Human Rights and Genocide
Feb 18, 2011 | Briefing Book br>
Washington, D.C., February 18, 2011 - Twenty-seven years ago today, Guatemalan labor activist Edgar Fernando Garcнa was shot and kidnapped by government security forces off a street in downtown Guatemala City. He was never seen again. In recognition of the anniversary of his disappearance, the National Security Archive today posts the complete text of the historic ruling issued last October by a Guatemalan court that convicted two former policemen to 40 years in prison for the crime, as well as key documents from the Guatemalan National Police Archive that were used in the prosecution.
U.S. Opposition to International Criminal Court in 2004-2005 Held Up Peacekeeping, Slowed Justice for Genocide PerpetratorsFeb 1, 2011 | Briefing Book br>
Washington, DC, February 1, 2011 - The U.S. government’s opposition to the International Criminal Court held up deployments of peacekeeping forces in Sudan and slowed the eventual indictment of Sudanese leaders who perpetrated genocide in Darfur, according to the new book, Fighting for Darfur, by Rebecca Hamilton, and documents she obtained through the Freedom of Information Act, posted today by the National Security Archive. The U.S. ambassador to the United Nations predicted a “train wreck” on Darfur policy in January 2005 because the U.S.
Jan 28, 2011 | News br>
Washington, DC, January 28, 2011 - A new documentary film about human rights in Guatemala featuring National Security Archive senior analyst Kate Doyle will have its world premiere at the Sundance Film Festival. The film, Granito: How to Nail a Dictator, will be screened tonight at the Sundance Resort where Kate Doyle, Almudena Bernabeu of the Center for Justice and Accountability (CJA), and film makers Pamela Yates, Paco de Onнs and Peter Kinoy, will attend the screening and speak to the audience after the film.
Sep 29, 2010 | Briefing Book br>
Washington, D.C., September 29, 2010 - The U.S. ambassador to Colombia reported in 1998 that the "systematic arming and equipping of aggressive regional paramilitaries" was "pivotal" to the military success of Gen. Rito Alejo del Rнo Rojas, now on trial for murder and collaboration with paramilitary death squads while commander of a key army unit in northern Colombia. The Secret "Biographic Note" from Ambassador Curtis Kamman is one of several documents published today by the National Security Archive pertaining to Del Rнo, whose trial resumes this month after years of impunity and delay.
Aug 11, 2010 | Briefing Book br>
Washington, D.C., August 11, 2010 - Documents posted by the National Security Archive on the 40th anniversary of the death of U.S. advisor Dan Mitrione in Uruguay show the Nixon administration recommended a “threat to kill [detained insurgent] Sendic and other key [leftist insurgent] MLN prisoners if Mitrione is killed.” The secret cable from U.S. Secretary of State William Rogers, made public here for the first time, instructed U.S.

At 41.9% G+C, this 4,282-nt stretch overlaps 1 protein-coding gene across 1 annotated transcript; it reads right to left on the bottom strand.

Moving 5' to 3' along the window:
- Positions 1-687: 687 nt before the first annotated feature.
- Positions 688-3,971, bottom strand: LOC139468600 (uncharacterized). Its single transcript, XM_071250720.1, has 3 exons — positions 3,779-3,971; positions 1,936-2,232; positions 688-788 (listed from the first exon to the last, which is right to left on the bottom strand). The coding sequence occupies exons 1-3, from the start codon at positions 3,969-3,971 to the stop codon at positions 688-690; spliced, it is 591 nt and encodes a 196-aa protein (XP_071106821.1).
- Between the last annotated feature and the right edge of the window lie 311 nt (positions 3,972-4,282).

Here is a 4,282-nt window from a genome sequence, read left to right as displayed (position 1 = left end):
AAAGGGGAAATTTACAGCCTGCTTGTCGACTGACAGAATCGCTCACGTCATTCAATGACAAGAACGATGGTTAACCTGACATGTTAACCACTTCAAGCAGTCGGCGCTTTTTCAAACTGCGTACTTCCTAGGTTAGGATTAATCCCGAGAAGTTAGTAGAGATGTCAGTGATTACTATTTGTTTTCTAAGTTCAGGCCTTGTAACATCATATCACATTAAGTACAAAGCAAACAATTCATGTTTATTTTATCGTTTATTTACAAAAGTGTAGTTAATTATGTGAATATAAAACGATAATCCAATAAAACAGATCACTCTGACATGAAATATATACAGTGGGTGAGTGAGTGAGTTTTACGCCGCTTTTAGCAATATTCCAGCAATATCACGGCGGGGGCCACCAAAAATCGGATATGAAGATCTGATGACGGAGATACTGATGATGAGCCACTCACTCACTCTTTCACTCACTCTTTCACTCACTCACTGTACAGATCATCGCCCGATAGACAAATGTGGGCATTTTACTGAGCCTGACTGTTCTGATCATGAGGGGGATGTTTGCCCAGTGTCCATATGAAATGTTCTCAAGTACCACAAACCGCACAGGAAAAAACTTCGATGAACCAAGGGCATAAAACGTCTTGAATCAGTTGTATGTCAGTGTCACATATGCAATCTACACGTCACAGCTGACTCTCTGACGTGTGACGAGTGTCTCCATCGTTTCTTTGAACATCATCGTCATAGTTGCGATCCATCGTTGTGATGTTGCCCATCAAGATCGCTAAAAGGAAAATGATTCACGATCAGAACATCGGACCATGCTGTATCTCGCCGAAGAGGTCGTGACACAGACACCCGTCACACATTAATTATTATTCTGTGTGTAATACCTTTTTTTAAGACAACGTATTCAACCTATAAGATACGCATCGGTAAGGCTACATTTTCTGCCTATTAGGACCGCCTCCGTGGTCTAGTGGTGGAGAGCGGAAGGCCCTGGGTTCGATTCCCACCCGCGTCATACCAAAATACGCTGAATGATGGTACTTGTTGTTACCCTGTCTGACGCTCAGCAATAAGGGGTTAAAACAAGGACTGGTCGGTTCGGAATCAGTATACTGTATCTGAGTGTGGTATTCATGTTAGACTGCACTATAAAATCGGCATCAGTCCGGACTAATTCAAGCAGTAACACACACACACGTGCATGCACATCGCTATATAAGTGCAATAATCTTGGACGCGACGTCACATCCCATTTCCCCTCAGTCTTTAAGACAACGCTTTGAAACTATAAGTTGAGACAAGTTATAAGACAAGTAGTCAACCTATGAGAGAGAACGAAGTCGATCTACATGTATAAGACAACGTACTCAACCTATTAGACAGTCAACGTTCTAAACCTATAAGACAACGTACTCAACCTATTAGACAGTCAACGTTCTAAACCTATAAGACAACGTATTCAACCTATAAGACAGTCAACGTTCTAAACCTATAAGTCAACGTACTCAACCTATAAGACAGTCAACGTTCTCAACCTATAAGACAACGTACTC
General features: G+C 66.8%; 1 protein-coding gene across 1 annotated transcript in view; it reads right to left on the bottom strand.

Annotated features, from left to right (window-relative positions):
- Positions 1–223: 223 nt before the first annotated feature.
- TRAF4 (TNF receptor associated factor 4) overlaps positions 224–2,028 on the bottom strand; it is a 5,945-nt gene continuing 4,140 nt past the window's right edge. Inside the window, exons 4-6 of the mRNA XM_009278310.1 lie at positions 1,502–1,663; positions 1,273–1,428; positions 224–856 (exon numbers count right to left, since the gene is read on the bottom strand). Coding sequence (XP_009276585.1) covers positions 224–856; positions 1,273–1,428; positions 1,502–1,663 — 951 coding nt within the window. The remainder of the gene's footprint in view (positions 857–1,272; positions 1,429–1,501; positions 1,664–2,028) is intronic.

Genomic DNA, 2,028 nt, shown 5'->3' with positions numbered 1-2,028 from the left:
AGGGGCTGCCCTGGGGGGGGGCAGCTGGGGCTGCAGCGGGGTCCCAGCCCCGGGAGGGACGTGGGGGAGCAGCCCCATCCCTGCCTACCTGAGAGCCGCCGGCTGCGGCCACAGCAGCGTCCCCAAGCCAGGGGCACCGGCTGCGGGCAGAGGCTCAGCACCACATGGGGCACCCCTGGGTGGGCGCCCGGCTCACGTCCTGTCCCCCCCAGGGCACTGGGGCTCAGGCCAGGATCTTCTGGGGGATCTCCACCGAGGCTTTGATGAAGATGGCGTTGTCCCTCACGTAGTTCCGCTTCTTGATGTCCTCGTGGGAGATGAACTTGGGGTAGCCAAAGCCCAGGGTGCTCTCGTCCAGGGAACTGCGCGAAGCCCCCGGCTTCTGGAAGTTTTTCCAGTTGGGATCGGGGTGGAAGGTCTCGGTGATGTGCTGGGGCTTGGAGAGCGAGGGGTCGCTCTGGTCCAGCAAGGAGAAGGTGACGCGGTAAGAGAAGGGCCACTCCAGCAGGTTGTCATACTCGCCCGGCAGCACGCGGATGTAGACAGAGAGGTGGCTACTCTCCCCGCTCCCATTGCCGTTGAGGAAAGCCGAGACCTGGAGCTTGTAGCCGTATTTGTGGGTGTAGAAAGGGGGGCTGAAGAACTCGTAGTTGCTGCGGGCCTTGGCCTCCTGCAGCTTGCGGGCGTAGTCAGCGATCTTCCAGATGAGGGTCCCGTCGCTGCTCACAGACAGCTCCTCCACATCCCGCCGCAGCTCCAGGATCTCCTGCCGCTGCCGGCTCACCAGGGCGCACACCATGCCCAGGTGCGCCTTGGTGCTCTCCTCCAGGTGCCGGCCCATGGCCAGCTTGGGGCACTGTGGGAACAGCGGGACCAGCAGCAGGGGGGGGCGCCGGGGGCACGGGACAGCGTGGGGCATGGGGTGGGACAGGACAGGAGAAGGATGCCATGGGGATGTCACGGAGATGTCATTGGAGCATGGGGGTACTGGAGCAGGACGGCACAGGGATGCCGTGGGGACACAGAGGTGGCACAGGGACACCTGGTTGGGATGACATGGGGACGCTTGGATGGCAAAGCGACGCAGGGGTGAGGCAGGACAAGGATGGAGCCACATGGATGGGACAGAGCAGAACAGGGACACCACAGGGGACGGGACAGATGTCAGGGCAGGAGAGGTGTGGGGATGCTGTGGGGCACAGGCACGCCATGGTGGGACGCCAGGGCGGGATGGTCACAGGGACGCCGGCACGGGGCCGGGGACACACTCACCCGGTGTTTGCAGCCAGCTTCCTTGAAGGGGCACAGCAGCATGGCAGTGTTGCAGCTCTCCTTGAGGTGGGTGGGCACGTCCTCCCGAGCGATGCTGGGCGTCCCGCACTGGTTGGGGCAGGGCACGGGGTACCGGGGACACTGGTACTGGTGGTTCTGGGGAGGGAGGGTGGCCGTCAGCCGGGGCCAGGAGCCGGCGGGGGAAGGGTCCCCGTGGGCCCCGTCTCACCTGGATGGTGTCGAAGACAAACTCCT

Jun 11, 2010 | Briefing Book br>
Washington, D.C., June 11, 2010 – To mark the first-ever criminal conviction in Colombia's infamous Palace of Justice case, the Archive today posts a selection of key declassified documents pertaining to the episode, including a 1999 U.S. Embassy cable that found that Colombian Army soldiers under the command of Col. Alfonso Plazas Vega had "killed a number of M-19 members and suspected collaborators hors de combat ["outside of combat"], including the Palace's cafeteria staff." On Wednesday, a Colombian court sentenced retired Col.
May 7, 2010 | Briefing Book br>
Washington, D.C. - January 20, 2011 - Jorge Vinicio Sosa Orantes was arrested in Alberta, Canada on January 18, 2011 on charges of naturalization fraud in the United States. Sosa Orantes, 52, is a former commanding officer of the Guatemalan Special Forces, or Kaibil unit, which brutally murdered more than 250 men, women and children during the 1982 massacre in Dos Erres, Guatemala. Sosa Orantes, a resident of Riverside County, California where he was a well known martial arts instructor, was arrested near the home of a relative in Lethbridge, Alberta, Canada.
Mar 30, 2010 | Briefing Book br>
Washington, DC, March 30, 2010 - For the first time in Latin America, a judge has sent a former head of state to prison for the crime of an "Attack against the Constitution." In an unprecedented ruling last month in Montevideo, former Uruguayan President Juan Marнa Bordaberry was sentenced to serve 30 years for undermining Uruguay's constitution through an auto-coup in June 1973, and for his responsibility in nine disappearances and two political assassinations committed by the security forces while he was president between 1972 and 1976. Declassified U.S.
Mar 9, 2010 | Briefing Book br>
Washington, DC, March 9, 2010 - A Mexican human rights activist who was orphaned in infancy when her parents disappeared at the hands of government forces filed a petition before the Inter-American Human Rights Commission (IAHRC) yesterday, drawing on dozens of declassified U.S. and Mexican documents as evidence.
Feb 2, 2010 | Briefing Book br>
Washington, D.C., February 2, 2010 - Twenty-nine years ago today, less than two weeks after his inauguration, President Ronald Reagan rolled out the welcome mat at the White House for South Korean president and strongman Chun Doo Hwan, despite internal U.S. government concerns about Chun's poor human rights record. Over the previous year, Chun's regime had brutally suppressed the Kwangju student protests and thrown dissident leader Kim Dae Jung into prison.